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Vatican Grottoes (Grotte Vaticane)
Vatican Grottoes (Grotte Vaticane)

Vatican Grottoes (Grotte Vaticane)

Free admission
Piazza San Pietro, Citta del Vaticano, Vatican City

The Basics

The Vatican Grottoes sit below the modern basilica but above the level of the first Christian Roman Emperor Constantine’s original 4th-century basilica. The earliest pope buried in the grottoes is the 9th-century Pope Nicholas I; Pope Paul VI and Pope John Paul II are also interred there. In addition, the tombs of Queen Christina of Sweden, Emperor Otto II, and Queen Charlotte of Cyprus are located inside along with a number of ornately decorated chapels and a 14th-century fresco of the Madonna by Pietro Cavallini.

Due to the long lines to enter St. Peter’s Basilica and the grottoes, by far the best way to visit is to join a skip-the-line Vatican tour that includes the church and underground tombs. Most small-group tours combine the basilica with other Vatican City highlights like the Vatican Museums, Sistine Chapel, and Vatican Gardens.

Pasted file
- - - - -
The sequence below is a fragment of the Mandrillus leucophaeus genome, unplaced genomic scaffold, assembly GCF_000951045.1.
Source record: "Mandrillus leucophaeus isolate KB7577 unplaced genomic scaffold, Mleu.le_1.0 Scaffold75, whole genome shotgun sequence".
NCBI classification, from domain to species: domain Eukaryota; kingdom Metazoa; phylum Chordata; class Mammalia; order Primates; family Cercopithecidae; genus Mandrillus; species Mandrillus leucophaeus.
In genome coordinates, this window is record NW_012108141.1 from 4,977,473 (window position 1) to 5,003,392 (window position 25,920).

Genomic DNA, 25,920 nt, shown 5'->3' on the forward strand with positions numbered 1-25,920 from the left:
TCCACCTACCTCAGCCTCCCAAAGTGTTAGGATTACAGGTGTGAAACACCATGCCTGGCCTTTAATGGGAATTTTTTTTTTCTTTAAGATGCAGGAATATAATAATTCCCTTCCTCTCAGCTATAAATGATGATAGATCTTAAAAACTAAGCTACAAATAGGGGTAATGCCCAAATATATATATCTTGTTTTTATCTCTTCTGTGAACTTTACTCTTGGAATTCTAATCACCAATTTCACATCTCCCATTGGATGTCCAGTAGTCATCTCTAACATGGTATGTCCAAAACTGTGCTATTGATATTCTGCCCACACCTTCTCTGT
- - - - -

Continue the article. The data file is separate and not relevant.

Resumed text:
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Things to Know Before You Go

  • St. Peter’s Basilica and the Vatican Grottoes are sacred places and have a very strict dress code to enter, so be sure to wear clothing that covers shoulders and knees.

  • Entry to the basilica requires a security check in St. Peter’s Square; large bags, suitcases, pocketknives, scissors, corkscrews, umbrellas, and other prohibited items can be left in the free cloakroom.

  • The Vatican Grottoes are not accessible to wheelchairs.

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How to Get There

Entrance to the Vatican Grottoes is below the St. Andrew statue near the papal altar inside St. Peter’s Basilica, located on St. Peter’s Square (Piazza San Pietro) in Vatican City. The closest metro station is Ottaviano.

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Trip ideas


When to Get There

You can visit the grottoes whenever the basilica is open. Note that the basilica closes each Wednesday morning during the weekly papal audience.

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St. Peter’s Tomb

The tomb of St. Peter is not in the Vatican Grottoes, but one level below in the Scavi (archaeological dig), accessible only via a private tour that you must book months in advance through the Vatican’s Excavations Office.

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